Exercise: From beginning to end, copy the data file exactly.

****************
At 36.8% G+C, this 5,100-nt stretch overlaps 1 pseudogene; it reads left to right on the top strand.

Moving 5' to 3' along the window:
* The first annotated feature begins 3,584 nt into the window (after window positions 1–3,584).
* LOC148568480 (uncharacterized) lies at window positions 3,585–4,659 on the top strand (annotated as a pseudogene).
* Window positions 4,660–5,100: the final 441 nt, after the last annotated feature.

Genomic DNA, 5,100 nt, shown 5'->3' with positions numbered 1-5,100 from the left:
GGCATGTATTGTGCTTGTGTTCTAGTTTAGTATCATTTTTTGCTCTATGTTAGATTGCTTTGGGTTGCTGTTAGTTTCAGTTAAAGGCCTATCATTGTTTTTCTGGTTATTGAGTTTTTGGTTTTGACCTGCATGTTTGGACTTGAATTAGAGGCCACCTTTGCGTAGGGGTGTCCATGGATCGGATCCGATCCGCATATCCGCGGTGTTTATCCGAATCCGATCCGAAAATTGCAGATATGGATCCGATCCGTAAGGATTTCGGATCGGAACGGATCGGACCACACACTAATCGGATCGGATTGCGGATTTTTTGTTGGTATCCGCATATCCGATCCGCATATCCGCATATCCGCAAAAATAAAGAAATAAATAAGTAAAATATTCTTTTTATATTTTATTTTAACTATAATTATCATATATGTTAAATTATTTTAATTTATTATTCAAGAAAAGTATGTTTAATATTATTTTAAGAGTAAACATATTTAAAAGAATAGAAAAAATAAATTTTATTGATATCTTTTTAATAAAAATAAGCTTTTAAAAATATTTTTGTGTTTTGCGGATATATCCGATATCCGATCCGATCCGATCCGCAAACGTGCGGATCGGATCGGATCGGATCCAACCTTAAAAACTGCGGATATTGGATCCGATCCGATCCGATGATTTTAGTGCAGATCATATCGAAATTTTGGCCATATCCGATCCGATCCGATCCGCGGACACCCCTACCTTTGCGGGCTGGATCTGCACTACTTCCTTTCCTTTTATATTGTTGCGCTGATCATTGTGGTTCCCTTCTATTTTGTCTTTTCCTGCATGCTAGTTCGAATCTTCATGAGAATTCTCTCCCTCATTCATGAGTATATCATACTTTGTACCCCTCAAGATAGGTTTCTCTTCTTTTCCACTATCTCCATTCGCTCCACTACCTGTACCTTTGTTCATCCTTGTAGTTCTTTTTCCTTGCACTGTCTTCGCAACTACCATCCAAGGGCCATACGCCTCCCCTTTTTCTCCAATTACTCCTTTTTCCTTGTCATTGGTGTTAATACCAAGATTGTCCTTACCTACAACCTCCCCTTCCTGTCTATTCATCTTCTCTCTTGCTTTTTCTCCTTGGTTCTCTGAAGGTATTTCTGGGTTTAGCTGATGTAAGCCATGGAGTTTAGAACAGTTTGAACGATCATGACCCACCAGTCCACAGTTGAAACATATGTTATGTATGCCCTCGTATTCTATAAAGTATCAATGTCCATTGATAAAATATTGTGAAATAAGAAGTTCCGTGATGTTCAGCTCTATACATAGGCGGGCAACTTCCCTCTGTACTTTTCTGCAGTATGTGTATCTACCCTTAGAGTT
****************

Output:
At 36.8% G+C, this 5,100-nt stretch overlaps 1 pseudogene; it reads left to right on the top strand.

Moving 5' to 3' along the window:
* The first annotated feature begins 3,584 nt into the window (after window positions 1–3,584).
* LOC148568480 (uncharacterized) lies at window positions 3,585–4,659 on the top strand (annotated as a pseudogene).
* Window positions 4,660–5,100: the final 441 nt, after the last annotated feature.

Genomic DNA, 5,100 nt, shown 5'->3' with positions numbered 1-5,100 from the left:
GGCATGTATTGTGCTTGTGTTCTAGTTTAGTATCATTTTTTGCTCTATGTTAGATTGCTTTGGGTTGCTGTTAGTTTCAGTTAAAGGCCTATCATTGTTTTTCTGGTTATTGAGTTTTTGGTTTTGACCTGCATGTTTGGACTTGAATTAGAGGCCACCTTTGCGTAGGGGTGTCCATGGATCGGATCCGATCCGCATATCCGCGGTGTTTATCCGAATCCGATCCGAAAATTGCAGATATGGATCCGATCCGTAAGGATTTCGGATCGGAACGGATCGGACCACACACTAATCGGATCGGATTGCGGATTTTTTGTTGGTATCCGCATATCCGATCCGCATATCCGCATATCCGCAAAAATAAAGAAATAAATAAGTAAAATATTCTTTTTATATTTTATTTTAACTATAATTATCATATATGTTAAATTATTTTAATTTATTATTCAAGAAAAGTATGTTTAATATTATTTTAAGAGTAAACATATTTAAAAGAATAGAAAAAATAAATTTTATTGATATCTTTTTAATAAAAATAAGCTTTTAAAAATATTTTTGTGTTTTGCGGATATATCCGATATCCGATCCGATCCGATCCGCAAACGTGCGGATCGGATCGGATCGGATCCAACCTTAAAAACTGCGGATATTGGATCCGATCCGATCCGATGATTTTAGTGCAGATCATATCGAAATTTTGGCCATATCCGATCCGATCCGATCCGCGGACACCCCTACCTTTGCGGGCTGGATCTGCACTACTTCCTTTCCTTTTATATTGTTGCGCTGATCATTGTGGTTCCCTTCTATTTTGTCTTTTCCTGCATGCTAGTTCGAATCTTCATGAGAATTCTCTCCCTCATTCATGAGTATATCATACTTTGTACCCCTCAAGATAGGTTTCTCTTCTTTTCCACTATCTCCATTCGCTCCACTACCTGTACCTTTGTTCATCCTTGTAGTTCTTTTTCCTTGCACTGTCTTCGCAACTACCATCCAAGGGCCATACGCCTCCCCTTTTTCTCCAATTACTCCTTTTTCCTTGTCATTGGTGTTAATACCAAGATTGTCCTTACCTACAACCTCCCCTTCCTGTCTATTCATCTTCTCTCTTGCTTTTTCTCCTTGGTTCTCTGAAGGTATTTCTGGGTTTAGCTGATGTAAGCCATGGAGTTTAGAACAGTTTGAACGATCATGACCCACCAGTCCACAGTTGAAACATATGTTATGTATGCCCTCGTATTCTATAAAGTATCAATGTCCATTGATAAAATATTGTGAAATAAGAAGTTCCGTGATGTTCAGCTCTATACATAGGCGGGCAACTTCCCTCTGTACTTTTCTGCAGTATGTGTATCTACCCTTAGAGTT